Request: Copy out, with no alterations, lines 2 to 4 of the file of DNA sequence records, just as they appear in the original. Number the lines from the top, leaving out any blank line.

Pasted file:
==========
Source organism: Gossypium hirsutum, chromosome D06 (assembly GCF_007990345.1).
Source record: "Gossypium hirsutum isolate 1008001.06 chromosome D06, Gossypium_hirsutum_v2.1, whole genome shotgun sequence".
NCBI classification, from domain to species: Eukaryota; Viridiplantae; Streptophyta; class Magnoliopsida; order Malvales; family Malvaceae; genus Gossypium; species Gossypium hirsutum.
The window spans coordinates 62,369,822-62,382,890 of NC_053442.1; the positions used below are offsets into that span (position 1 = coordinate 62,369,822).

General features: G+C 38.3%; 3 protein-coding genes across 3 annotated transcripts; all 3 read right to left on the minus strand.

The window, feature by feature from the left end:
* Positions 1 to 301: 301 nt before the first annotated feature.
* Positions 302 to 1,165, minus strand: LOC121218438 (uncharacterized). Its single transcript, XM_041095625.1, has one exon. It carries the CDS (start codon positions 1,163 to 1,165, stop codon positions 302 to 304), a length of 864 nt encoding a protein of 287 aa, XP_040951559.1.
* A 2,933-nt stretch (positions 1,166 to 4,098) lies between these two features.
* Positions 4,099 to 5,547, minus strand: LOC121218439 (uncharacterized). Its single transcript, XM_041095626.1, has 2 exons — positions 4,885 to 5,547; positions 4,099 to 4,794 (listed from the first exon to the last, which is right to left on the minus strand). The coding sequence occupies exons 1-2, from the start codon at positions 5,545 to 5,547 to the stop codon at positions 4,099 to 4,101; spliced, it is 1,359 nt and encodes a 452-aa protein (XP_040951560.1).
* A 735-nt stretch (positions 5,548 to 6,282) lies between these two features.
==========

Source record: "Gossypium hirsutum isolate 1008001.06 chromosome D06, Gossypium_hirsutum_v2.1, whole genome shotgun sequence".
NCBI classification, from domain to species: Eukaryota; Viridiplantae; Streptophyta; class Magnoliopsida; order Malvales; family Malvaceae; genus Gossypium; species Gossypium hirsutum.
The window spans coordinates 62,369,822-62,382,890 of NC_053442.1; the positions used below are offsets into that span (position 1 = coordinate 62,369,822).